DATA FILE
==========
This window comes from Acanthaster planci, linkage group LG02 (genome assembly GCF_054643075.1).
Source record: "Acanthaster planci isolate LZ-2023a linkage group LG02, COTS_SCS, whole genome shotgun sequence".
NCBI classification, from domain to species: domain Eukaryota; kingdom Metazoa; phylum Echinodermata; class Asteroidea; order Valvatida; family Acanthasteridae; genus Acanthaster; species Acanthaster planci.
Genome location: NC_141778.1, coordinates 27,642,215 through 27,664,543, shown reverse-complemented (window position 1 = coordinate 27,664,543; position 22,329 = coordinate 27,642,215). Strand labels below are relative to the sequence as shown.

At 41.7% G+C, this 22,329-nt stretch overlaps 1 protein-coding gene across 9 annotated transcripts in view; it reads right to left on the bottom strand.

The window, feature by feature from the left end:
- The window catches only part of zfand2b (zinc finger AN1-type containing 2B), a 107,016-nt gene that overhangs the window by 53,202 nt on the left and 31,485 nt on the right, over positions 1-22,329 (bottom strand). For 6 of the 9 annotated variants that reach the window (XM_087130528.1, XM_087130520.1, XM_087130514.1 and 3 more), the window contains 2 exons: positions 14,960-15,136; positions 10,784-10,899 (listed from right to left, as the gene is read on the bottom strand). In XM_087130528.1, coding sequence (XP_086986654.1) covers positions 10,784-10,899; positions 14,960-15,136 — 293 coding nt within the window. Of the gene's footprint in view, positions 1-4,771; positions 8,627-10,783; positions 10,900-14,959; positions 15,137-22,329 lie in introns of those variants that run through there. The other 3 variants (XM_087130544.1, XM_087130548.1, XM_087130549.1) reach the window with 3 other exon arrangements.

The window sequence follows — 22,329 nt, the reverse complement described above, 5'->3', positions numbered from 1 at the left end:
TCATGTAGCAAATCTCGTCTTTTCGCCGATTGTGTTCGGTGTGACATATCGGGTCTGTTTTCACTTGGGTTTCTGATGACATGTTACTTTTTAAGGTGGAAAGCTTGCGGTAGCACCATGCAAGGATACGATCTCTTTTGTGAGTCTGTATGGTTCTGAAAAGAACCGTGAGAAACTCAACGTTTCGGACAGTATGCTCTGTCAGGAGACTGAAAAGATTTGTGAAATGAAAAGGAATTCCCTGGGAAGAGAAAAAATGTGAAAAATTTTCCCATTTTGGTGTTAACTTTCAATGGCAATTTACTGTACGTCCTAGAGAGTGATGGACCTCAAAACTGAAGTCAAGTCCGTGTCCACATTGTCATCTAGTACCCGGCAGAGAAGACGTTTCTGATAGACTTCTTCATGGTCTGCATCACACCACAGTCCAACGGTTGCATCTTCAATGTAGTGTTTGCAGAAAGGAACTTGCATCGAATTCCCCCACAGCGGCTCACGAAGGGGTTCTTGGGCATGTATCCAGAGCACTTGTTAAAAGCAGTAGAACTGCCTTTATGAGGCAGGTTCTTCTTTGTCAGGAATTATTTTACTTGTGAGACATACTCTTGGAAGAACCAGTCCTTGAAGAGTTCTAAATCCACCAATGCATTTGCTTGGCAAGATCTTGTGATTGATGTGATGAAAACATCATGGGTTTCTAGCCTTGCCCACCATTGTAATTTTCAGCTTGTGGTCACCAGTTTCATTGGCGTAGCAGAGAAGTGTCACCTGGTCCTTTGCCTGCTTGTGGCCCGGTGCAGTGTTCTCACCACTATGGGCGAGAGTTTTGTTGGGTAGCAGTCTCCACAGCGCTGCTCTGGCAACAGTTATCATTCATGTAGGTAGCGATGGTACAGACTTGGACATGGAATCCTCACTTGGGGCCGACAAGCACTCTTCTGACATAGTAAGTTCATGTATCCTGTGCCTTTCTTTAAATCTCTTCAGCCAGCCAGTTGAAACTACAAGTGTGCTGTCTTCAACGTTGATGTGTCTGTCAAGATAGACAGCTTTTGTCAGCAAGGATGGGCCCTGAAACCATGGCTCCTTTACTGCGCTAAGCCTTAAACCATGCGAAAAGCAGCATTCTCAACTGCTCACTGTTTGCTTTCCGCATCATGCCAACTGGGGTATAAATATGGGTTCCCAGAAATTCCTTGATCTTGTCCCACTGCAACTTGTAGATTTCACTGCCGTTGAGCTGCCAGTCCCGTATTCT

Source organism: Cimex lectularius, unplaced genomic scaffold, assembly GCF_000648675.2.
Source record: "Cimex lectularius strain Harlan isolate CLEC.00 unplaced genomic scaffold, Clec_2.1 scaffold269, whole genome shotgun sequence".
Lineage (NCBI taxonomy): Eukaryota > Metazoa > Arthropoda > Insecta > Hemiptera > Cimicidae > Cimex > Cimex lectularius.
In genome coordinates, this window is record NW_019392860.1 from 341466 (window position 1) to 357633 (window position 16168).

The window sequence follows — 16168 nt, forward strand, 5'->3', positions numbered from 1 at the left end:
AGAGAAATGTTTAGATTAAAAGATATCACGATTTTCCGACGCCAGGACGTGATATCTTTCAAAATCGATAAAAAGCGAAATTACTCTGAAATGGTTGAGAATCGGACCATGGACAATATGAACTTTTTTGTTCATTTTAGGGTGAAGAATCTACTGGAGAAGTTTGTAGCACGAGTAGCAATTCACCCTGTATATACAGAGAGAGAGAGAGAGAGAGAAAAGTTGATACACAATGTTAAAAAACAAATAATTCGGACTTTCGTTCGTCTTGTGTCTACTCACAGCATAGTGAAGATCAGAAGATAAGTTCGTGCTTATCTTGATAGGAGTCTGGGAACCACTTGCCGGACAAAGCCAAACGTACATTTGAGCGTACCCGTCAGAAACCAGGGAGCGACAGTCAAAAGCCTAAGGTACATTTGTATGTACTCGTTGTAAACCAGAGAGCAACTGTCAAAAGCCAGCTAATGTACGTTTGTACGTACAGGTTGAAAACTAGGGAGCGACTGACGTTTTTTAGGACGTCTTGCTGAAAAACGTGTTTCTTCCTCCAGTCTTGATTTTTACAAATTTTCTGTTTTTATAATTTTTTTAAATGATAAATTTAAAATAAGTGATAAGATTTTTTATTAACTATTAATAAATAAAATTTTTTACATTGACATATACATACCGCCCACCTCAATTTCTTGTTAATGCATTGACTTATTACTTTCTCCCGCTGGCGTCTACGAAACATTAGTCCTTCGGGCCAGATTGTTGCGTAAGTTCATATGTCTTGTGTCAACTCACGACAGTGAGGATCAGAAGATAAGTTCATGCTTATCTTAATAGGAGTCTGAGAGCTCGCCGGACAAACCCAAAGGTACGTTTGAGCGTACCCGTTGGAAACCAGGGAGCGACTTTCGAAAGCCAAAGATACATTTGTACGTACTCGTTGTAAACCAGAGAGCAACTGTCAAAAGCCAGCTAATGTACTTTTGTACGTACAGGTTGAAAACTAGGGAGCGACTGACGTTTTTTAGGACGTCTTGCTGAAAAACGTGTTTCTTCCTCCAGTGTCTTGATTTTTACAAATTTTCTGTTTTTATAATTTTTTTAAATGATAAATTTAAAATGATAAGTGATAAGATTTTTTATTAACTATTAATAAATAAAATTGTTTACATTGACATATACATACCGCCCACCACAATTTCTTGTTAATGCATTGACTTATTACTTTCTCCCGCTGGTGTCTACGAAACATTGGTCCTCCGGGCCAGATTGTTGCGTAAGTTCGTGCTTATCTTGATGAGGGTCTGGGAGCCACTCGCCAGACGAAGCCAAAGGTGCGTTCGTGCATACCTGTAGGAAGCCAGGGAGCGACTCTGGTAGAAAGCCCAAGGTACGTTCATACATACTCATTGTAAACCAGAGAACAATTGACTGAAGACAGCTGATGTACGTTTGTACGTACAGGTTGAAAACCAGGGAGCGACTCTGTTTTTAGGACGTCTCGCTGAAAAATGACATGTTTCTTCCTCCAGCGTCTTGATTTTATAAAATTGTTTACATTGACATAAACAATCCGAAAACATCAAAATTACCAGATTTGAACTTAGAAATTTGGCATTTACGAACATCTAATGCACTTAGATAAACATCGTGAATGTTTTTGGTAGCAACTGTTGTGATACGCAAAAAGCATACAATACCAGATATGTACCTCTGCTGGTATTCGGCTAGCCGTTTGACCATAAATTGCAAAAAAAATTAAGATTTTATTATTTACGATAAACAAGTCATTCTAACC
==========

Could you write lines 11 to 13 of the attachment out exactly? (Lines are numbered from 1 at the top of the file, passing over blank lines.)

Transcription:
Source record: "Cimex lectularius strain Harlan isolate CLEC.00 unplaced genomic scaffold, Clec_2.1 scaffold269, whole genome shotgun sequence".
Lineage (NCBI taxonomy): Eukaryota > Metazoa > Arthropoda > Insecta > Hemiptera > Cimicidae > Cimex > Cimex lectularius.
In genome coordinates, this window is record NW_019392860.1 from 341466 (window position 1) to 357633 (window position 16168).